But can the Red Sox even reach that lowered bar? And which other teams are trending down, as well? Below are Westgate's win totals for five MLB teams, and why we're taking the UNDER on each total.

Boston Red Sox: UNDER 85.5

The Red Sox won 84 games last season with Betts and Price on the roster. Pitching was the primary source of their struggles, and they've done nothing to alleviate those concerns after losing Price and Rick Porcello, who combined to make 54 starts last season. The rotation will be thin even if Chris Sale, Eduardo Rodriguez and Nathan Eovaldi all stay healthy. If anyone gets hurt, we could be in for some long games at Fenway Park -- because Boston's 18th-ranked bullpen from 2019 remains virtually unchanged, as well.

Tampa Bay Rays: UNDER 89.5

As usual, the Rays project to be a Wild Card contender with strong pitching and a decent lineup of scrappy overachievers. But there's a lot riding on the health of top arms Blake Snell and Tyler Glasnow, who both dealt with arm injuries last season. If those issues crop up in 2020, Tampa Bay could have difficulty competing against the Red Sox and loaded New York Yankees in the AL East.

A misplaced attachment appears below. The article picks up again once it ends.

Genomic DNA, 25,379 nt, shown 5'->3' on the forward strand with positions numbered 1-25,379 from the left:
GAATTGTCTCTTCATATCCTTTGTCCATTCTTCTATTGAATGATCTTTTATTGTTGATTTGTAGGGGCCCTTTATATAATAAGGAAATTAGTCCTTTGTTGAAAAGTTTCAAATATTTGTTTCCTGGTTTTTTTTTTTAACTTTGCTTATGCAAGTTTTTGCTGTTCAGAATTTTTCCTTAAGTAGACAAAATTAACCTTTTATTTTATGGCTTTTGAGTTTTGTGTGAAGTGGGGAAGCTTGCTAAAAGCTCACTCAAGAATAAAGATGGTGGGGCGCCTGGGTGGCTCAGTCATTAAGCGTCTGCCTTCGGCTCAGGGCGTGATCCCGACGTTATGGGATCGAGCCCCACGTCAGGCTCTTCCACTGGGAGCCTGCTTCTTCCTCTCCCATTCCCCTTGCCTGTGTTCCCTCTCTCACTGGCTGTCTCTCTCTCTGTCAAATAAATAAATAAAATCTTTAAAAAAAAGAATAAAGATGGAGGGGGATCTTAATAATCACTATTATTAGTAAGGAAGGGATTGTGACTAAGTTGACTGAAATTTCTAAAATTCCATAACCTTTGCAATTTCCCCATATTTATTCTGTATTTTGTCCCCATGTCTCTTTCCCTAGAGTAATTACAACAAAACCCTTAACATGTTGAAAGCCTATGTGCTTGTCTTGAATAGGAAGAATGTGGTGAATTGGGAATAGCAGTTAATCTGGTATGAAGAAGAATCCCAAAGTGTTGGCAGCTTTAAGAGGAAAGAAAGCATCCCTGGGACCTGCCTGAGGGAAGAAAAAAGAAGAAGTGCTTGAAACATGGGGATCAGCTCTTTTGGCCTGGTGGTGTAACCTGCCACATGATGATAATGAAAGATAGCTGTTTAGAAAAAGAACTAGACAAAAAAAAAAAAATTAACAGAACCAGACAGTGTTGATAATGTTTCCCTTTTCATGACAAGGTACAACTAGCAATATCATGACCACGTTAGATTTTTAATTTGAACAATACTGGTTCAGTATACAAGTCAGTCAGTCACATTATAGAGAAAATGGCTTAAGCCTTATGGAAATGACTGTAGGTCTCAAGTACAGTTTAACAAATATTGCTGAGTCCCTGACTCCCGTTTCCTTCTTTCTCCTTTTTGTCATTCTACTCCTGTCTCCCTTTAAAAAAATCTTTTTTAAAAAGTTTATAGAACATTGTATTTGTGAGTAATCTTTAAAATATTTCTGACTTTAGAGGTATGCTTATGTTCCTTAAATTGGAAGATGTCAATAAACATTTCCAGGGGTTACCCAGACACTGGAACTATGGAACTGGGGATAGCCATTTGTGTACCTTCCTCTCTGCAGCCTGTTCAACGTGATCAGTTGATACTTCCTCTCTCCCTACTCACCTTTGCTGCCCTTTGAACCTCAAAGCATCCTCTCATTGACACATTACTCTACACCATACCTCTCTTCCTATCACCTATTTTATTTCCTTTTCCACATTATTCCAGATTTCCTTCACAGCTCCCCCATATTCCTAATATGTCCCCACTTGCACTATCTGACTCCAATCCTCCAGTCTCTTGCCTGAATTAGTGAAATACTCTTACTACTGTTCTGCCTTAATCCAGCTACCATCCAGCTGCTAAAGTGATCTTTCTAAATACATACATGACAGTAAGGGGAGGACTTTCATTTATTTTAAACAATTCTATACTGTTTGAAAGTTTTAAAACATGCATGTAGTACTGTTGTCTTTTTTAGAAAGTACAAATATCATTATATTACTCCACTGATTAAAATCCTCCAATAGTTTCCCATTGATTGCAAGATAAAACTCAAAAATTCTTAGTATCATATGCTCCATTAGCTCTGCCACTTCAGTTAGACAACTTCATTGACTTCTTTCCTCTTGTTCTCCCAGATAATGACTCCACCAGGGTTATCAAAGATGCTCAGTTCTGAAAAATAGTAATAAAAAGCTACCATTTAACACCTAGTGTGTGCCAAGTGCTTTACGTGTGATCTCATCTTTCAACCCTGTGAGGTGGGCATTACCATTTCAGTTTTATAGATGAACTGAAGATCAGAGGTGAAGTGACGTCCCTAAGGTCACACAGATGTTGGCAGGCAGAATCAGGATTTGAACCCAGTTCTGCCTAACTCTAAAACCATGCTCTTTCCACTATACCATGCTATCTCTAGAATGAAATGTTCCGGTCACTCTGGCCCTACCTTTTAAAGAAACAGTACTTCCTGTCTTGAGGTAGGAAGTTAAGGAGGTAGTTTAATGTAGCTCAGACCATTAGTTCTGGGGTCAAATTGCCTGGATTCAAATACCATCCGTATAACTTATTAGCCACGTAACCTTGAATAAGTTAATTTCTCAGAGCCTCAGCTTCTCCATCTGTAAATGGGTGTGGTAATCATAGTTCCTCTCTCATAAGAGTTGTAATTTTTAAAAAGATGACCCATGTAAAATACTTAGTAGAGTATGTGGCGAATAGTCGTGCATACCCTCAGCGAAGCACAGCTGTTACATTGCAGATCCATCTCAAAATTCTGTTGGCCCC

Washington Nationals: UNDER 90.5

I'm buying into the World Series hangover storyline, especially for a Nationals team playing in a sneaky competitive National League East, where the Atlanta Braves, Philadelphia Phillies and New York Mets all are projected to win north of 85 games. Losing Anthony Rendon also doesn't help Washington's cause. The defending champs finish just over .500 while battling the Mets and Phillies for a Wild Card spot.

Texas Rangers: UNDER 79.5

Corey Kluber's addition helped boost Texas' win total, but the 33-year-old threw just 35 2/3 innings last season and isn't a sure bet to return to All-Star form. I'm also not convinced 34-year-old Todd Frazier will improve an offense that ranked 17th in the majors in batting average (.248) last season. Texas will make some early-season noise before fading to the middle of the AL pack.

Pittsburgh Pirates: UNDER 69.5